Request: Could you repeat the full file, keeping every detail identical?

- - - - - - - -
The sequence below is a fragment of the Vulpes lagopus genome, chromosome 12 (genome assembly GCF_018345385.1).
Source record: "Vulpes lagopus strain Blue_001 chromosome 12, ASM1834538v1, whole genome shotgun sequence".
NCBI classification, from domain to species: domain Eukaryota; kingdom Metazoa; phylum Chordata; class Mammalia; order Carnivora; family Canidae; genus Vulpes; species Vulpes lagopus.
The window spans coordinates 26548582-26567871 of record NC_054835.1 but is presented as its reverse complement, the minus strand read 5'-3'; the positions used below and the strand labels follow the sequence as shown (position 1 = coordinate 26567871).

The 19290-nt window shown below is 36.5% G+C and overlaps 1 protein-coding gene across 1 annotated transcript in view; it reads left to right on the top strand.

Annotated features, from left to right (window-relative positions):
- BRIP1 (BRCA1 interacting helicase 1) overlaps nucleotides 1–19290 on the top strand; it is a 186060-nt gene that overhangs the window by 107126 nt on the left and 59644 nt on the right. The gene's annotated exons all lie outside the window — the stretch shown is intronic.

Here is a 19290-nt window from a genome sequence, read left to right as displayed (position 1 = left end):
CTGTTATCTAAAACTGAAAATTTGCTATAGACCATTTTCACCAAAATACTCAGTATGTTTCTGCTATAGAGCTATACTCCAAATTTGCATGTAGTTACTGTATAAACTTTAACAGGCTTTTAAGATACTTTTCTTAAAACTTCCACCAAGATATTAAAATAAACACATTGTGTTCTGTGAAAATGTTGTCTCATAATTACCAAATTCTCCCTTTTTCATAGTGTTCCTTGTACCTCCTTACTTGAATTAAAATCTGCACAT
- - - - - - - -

The sequence below is a fragment of the Vulpes lagopus genome, chromosome 12 (genome assembly GCF_018345385.1).
Source record: "Vulpes lagopus strain Blue_001 chromosome 12, ASM1834538v1, whole genome shotgun sequence".
NCBI classification, from domain to species: domain Eukaryota; kingdom Metazoa; phylum Chordata; class Mammalia; order Carnivora; family Canidae; genus Vulpes; species Vulpes lagopus.
The window spans coordinates 26548582-26567871 of record NC_054835.1 but is presented as its reverse complement, the minus strand read 5'-3'; the positions used below and the strand labels follow the sequence as shown (position 1 = coordinate 26567871).

The 19290-nt window shown below is 36.5% G+C and overlaps 1 protein-coding gene across 1 annotated transcript in view; it reads left to right on the top strand.

Annotated features, from left to right (window-relative positions):
- BRIP1 (BRCA1 interacting helicase 1) overlaps nucleotides 1–19290 on the top strand; it is a 186060-nt gene that overhangs the window by 107126 nt on the left and 59644 nt on the right. The gene's annotated exons all lie outside the window — the stretch shown is intronic.

Here is a 19290-nt window from a genome sequence, read left to right as displayed (position 1 = left end):
CTGTTATCTAAAACTGAAAATTTGCTATAGACCATTTTCACCAAAATACTCAGTATGTTTCTGCTATAGAGCTATACTCCAAATTTGCATGTAGTTACTGTATAAACTTTAACAGGCTTTTAAGATACTTTTCTTAAAACTTCCACCAAGATATTAAAATAAACACATTGTGTTCTGTGAAAATGTTGTCTCATAATTACCAAATTCTCCCTTTTTCATAGTGTTCCTTGTACCTCCTTACTTGAATTAAAATCTGCACAT